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Rufus McGill II, 19, was injured in a car crash Oct. 14 and is in critical condition.
Rufus McGill and his ex-wife, Jerri McGill, want to collect sperm from their son for possible future procreation.
The Roanoke Times
ROANOKE--The root of the issue is simple. If 19-year-old Rufus McGill II dies, his parents want his memory to live. They want grandchildren.
But that concern is secondary. McGill, after all, remains on life support at Carilion Roanoke Memorial Hospital, and his parents, Jerri and Rufus McGill, hold hope that their son can pull through. But if he doesn't, and hope fails, they said they want to harvest their son's sperm to start the next generation on their own.
"I just think there's a mission for his dad and I," Jerri McGill said on Tuesday. "This happened for a reason. There's no doubt in my mind that he would want this."
The ramifications of making that kind of medical decision are murky, though. While Jerri and Rufus McGill can make the decision to end life support, they can't legally collect their son's sperm. He's an adult, and they are no longer considered his legal guardians. Rufus McGill II has one full brother, who lives with his father in North Carolina, and two half siblings.
It's an issue that places the McGills at a crossroads, where health and family law intersect with the ethical implications of starting new life without a person's expressed consent. And while postmortem collection of semen isn't unheard of, the question of what happens to the child after gestation does raise red flags, ethicists say.
McGill has been listed in critical condition since Oct. 14, when he crashed his mother's 2005 Cadillac near Boones Mill in Franklin County. The wreck involved six people and killed Hannah M. Long, a 15-year-old Liberty High School student. Rufus McGill II was airlifted to the hospital.
"He took a turn for the worst last Sunday," Jerri McGill said. "They're running some tests right now, but the doctors believe he's brain dead."
"There are some decisions that his father and I are going to have to make."
It's been a two-week nightmare for the McGills, one that has kept them camped out in a hospital waiting area since the crash.
Divorced but still on amicable terms, the pair, both 40, agreed that keeping alive the possibility of grandchildren through their son was a positive thing. They even found a University of Virginia Medical Center urologist willing to perform the procedure, they said.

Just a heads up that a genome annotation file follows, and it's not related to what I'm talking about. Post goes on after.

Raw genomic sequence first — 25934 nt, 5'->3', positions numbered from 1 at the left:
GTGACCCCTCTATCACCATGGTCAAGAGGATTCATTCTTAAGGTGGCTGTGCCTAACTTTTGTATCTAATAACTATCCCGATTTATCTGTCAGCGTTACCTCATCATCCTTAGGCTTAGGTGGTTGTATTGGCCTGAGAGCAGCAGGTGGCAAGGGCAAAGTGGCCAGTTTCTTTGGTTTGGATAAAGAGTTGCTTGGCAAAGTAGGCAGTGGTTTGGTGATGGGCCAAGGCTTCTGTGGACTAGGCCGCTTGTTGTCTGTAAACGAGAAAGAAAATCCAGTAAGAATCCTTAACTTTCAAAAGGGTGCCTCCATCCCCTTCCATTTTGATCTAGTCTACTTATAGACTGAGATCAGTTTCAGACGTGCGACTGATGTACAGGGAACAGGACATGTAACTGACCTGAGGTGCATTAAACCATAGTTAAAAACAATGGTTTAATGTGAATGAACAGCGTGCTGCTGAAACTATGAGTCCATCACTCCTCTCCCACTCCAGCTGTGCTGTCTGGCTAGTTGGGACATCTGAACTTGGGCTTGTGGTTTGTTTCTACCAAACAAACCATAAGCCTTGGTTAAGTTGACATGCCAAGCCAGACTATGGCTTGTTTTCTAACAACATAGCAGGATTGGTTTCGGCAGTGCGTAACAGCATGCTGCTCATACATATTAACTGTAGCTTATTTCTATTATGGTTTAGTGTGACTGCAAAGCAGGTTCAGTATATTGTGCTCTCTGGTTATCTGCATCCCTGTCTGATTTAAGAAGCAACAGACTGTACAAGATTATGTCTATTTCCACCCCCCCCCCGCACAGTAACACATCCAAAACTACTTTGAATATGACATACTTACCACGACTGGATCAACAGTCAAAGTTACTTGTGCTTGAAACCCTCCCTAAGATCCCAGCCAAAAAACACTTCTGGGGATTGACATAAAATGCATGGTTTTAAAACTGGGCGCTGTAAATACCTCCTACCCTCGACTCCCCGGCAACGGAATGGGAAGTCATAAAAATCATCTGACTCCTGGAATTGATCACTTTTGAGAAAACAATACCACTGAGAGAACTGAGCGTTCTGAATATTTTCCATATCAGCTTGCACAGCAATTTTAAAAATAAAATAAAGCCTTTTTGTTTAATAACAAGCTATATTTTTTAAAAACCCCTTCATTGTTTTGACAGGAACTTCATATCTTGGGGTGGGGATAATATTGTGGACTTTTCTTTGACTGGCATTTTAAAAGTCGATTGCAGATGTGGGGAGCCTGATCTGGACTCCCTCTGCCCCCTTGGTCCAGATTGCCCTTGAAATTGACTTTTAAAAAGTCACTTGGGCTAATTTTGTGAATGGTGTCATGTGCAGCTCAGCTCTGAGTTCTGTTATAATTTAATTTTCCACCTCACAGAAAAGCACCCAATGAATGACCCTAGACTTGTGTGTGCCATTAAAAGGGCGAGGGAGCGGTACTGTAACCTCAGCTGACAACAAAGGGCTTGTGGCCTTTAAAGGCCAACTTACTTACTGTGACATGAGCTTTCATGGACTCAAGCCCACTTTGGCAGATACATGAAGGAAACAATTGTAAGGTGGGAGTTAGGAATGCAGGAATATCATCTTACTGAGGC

"The problem is a court order," Jerri McGill said. "We have to have a court order because of his age. We have called attorneys in Roanoke and they won't touch it with a 10-foot pole."
Thomas Hafemeister, a University of Virginia law professor who researches bioethics and the law, said the issue isn't crystal clear, that anything having to do with reproduction produces its own parallel questions.
If Rufus McGill II were a minor, the situation would be less convoluted, Hafemeister said.
"He is brain dead, but he has not yet been declared dead," he said. "The question becomes: Who is the surrogate decision maker? Who can make decisions on behalf of this adult?"
Ensuring that the child enters the world in a stable environment also becomes a concern, he said.
"There may be some groups in society who find this improper, creating a life without a parent," Hafemeister said. "And what are grandparents' rights?"
Laurence McCullough, the associate director of medicine at the Center for Medical Ethics and Health Policy at Baylor College of Medicine, said in an email that the McGills do not have ethical legal standing to make their request.
"If his wishes regarding having children cannot be reliably identified, the matter is concluded and the parents' request should be refused," McCullough said.
If the McGills' plans to extract their son's semen do move forward, experts said the semen would then be analyzed and frozen in liquid nitrogen, essentially freezing the cells in time.
Michelle Ottay, the lab director for the Fairfax Cryobank in Northern Virginia, said she has worked with families looking to extract and freeze sperm before. The procedure is often used by military families when someone is scheduled for deployment, or when a cancer patient prepares for treatment that may affect his reproductive abilities.